Minimise the impact of solid fuel 

Minimise the impact of solid fuel 

Bruce Allen, CEO for leading biomass and fuel heating organisations HETAS and Woodsure, is encouraging installers to help educate customers about the latest regulations and best ways to minimise their environmental impact when they seek out solid fuel as an alternative heating solution.  

With climate change high on the agenda and the cost-of-living crisis persisting, we have seen an unprecedented demand for solid fuel heating. With more homeowners turning to it as a less expensive way to keep their homes warm, wood burning stoves continue to be an essential source of heat. With demand so high, we are calling on installers to help the planet by helping us to educate customers about burning fuel as efficiently, cleanly and sustainably as possible.  

As stated in the new Environmental Improvement Plan 2023, domestic burning in England will continue for the foreseeable future. The government recognises that many households are reliant on solid fuel burning where other options may not be viable. However, the new ‘Emissions for air pollutants in the UK’ publication, released in February from Defra, highlighted an increase in burning wood for fuel by 124% between 2011 and 2021. Whilst we acknowledge the recent statistics, measures are already in place to tackle these harmful emissions – such as public education and the Cleaner Choice and ‘Ready to Burn’ schemes – and we are confident that, as a sector, we can dramatically reduce these emissions.   

Cleaner choices 

With an increasing number of technologies available, it is vital that we as an industry are never complacent in looking to embrace the latest innovations and promoting the cleanest appliances which will help homeowners lower their carbon footprint on the home front.  

Launched just last year was our ‘Cleaner Choice’ appliance scheme. This sets a lower maximum emission level for particulates than the most stringent legislation requirement in current Smoke Control Areas within the Clean Air Act. Stoves must meet current exemption requirements to have attained a listing on the Defra website, whilst also achieving at least a 50% improvement on current particulate limits required for exemption.  

Cleaner Choice is a voluntary scheme open to any manufacturer with the aim of raising consumer awareness through promotion of the best available technology and cleanest solid fuel burning appliances on the market. Alongside this, we only list those appliances that have been independently verified by HETAS as meeting at least a 50% improvement in particulate emissions. 

Amongst the cleanest burning appliances are those which use good quality pellets as their fuel source. From our data, we see that most of the lowest PM emissions come from appliances fired by pellet; however, we know that they can be the least popular amongst homeowners. This is possibly due to households favouring wood burning stoves for the aesthetic effect of real flames. But this aesthetic, while traditionally immensely popular, is one approach. Wood pellet burning appliances range from traditional to ultra-modern. These highly efficient and cleaner burning appliances will have a place in our future if we’re to become a nation of net zero homes by 2050. 

For those who are happy to focus on low carbon and cleaner burning technology over fashion, pellet-fired stoves can provide busy people with the same levels of convenience as gas central heating does. With new technologies that can provide effective combustion control and reduced emissions, pellet appliances really are a win-win situation for the industry, customers and environment alike.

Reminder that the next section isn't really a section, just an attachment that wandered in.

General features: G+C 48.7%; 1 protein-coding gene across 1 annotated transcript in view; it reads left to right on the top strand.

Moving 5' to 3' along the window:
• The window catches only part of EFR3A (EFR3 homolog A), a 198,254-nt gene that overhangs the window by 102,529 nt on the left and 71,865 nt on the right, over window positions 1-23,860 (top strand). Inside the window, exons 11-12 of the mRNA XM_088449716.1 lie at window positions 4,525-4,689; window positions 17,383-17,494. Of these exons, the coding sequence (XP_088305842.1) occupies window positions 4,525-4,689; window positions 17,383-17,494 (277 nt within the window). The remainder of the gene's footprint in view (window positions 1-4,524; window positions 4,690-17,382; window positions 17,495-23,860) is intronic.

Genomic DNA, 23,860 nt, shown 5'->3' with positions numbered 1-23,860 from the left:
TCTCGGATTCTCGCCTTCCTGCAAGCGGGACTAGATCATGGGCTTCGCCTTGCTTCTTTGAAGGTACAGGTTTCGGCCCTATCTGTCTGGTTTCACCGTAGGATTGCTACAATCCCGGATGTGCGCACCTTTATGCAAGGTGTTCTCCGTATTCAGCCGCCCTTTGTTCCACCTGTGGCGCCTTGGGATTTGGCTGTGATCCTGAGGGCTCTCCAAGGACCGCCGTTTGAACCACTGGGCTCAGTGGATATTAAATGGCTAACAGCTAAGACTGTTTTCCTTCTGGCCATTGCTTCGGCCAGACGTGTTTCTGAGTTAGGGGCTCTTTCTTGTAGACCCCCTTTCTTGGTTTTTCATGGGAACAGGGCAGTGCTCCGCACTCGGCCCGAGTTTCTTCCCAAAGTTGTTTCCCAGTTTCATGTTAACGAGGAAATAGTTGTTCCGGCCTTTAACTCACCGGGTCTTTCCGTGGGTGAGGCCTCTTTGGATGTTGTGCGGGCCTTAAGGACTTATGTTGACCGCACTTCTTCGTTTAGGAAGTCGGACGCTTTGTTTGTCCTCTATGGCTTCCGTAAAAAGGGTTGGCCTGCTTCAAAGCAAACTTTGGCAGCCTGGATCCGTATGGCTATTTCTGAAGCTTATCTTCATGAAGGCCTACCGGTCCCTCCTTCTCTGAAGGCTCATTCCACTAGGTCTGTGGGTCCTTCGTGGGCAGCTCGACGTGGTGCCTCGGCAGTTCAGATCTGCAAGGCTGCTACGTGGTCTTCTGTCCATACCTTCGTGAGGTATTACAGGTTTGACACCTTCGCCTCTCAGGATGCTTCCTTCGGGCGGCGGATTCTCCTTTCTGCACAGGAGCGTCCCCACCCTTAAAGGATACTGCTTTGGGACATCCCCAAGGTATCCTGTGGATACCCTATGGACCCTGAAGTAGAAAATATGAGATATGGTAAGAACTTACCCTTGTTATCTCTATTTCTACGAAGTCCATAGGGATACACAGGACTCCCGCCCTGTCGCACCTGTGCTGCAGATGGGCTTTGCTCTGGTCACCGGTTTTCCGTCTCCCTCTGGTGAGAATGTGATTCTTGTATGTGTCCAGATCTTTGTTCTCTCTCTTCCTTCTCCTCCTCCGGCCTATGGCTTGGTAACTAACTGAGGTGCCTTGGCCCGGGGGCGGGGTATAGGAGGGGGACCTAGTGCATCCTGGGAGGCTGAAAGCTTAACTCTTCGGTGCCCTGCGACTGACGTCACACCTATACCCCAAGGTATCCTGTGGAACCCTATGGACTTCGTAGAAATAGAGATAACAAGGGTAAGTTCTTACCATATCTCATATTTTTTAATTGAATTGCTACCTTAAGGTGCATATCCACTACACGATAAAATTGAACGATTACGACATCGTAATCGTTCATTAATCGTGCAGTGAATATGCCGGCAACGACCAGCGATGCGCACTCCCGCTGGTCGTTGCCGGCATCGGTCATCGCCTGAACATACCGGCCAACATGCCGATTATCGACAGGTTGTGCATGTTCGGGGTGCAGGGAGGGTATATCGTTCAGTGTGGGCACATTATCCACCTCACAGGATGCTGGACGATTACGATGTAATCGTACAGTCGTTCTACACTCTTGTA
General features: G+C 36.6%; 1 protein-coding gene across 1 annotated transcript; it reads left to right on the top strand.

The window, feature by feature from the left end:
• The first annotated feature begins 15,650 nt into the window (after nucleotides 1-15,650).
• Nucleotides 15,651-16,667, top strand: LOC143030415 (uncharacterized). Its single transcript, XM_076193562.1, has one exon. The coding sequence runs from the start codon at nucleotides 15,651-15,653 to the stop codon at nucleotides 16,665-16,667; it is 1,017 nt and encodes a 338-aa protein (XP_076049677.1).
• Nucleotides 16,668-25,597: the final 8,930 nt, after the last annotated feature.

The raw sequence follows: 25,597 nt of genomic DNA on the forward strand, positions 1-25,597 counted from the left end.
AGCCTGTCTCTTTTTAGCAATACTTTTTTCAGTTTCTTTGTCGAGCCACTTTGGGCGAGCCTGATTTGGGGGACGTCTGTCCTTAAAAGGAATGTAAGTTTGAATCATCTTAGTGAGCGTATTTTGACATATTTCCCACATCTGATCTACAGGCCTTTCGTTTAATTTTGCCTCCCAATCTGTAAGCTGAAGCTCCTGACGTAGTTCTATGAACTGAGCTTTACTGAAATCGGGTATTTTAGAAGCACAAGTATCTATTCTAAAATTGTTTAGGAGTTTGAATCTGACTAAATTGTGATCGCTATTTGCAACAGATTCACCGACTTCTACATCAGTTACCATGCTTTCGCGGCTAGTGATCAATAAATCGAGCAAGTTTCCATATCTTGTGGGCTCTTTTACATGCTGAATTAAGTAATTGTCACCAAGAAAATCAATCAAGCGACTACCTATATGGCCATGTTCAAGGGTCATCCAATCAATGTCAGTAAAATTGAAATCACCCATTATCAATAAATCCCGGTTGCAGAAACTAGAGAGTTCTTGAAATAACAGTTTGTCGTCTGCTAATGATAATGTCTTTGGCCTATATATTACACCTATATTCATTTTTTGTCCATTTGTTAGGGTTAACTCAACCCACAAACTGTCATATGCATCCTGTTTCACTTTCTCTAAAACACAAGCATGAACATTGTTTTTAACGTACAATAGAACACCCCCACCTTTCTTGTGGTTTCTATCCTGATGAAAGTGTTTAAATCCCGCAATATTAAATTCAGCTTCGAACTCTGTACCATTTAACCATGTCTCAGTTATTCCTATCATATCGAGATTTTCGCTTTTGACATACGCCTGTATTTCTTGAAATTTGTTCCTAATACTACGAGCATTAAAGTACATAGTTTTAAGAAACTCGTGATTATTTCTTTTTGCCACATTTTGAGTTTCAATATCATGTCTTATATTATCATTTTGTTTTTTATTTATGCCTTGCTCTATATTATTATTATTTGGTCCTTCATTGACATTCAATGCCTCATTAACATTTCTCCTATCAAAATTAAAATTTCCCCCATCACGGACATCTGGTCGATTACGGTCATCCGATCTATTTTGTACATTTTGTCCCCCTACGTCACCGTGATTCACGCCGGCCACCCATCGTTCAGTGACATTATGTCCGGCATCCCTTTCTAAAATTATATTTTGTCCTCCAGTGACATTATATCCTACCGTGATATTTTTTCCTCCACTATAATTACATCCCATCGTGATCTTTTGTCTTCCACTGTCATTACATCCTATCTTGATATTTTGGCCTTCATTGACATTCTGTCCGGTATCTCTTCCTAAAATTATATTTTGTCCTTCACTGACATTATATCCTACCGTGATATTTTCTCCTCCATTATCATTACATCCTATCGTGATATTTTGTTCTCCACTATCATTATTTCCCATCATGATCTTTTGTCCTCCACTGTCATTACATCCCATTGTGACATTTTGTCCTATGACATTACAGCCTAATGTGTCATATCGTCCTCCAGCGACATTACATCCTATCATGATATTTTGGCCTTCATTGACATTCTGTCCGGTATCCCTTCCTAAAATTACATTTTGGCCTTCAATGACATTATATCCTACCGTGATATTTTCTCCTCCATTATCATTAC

Ready to Burn 

Burning the right quality fuel is such a simple and easy way for households to reduce their carbon footprint. Yet sadly, many are unaware of the rules around this and are guilty of throwing any old wood in their appliances. Making it easier to burn cleaner fuel is ‘Ready to Burn’ a certification scheme administered by HETAS and Woodsure for Defra. This is where you can really help our cause: by advising your customers to look out for the Ready to Burn mark, they will be armed with the right information and able to easily purchase fuel which is compliant with emissions regulations. 

The Air Quality (Domestic Solid Fuels Standards) Regulations, which now apply in England, aim to prevent harmful pollution from domestic burning of all solid fuels by ensuring wood sold in volumes of under 2m³ is certified as having a moisture content of up to 20%. Fuel quality plays a pivotal role in moving towards a cleaner and safer environment. Improving the standard of wood fuel in the UK is the Woodsure Quality Assurance Scheme.  

As well as operating the Ready to Burn wood fuel scheme for Defra, Woodsure assesses and certifies the five most common types of wood fuel, each with different attributes and qualities that provide a flexible range of storage and use options appropriate to differing needs. By advising customers and businesses to purchase from a Woodsure certified producer, they can be assured that the producer has been checked and tested, and that the fuel is delivered at the correct standard for heating systems and appliances.  

Whilst we work towards a power particulate emissions and zero-carbon future, we want to bring attention to the fact that solid fuel remains a vital energy source for many within the UK. Until the masses can move to renewable energy on the home front, we within the industry – installers and manufacturers alike – should do all we can to help people make better choices, helping us all move towards a cleaner, safer world.  

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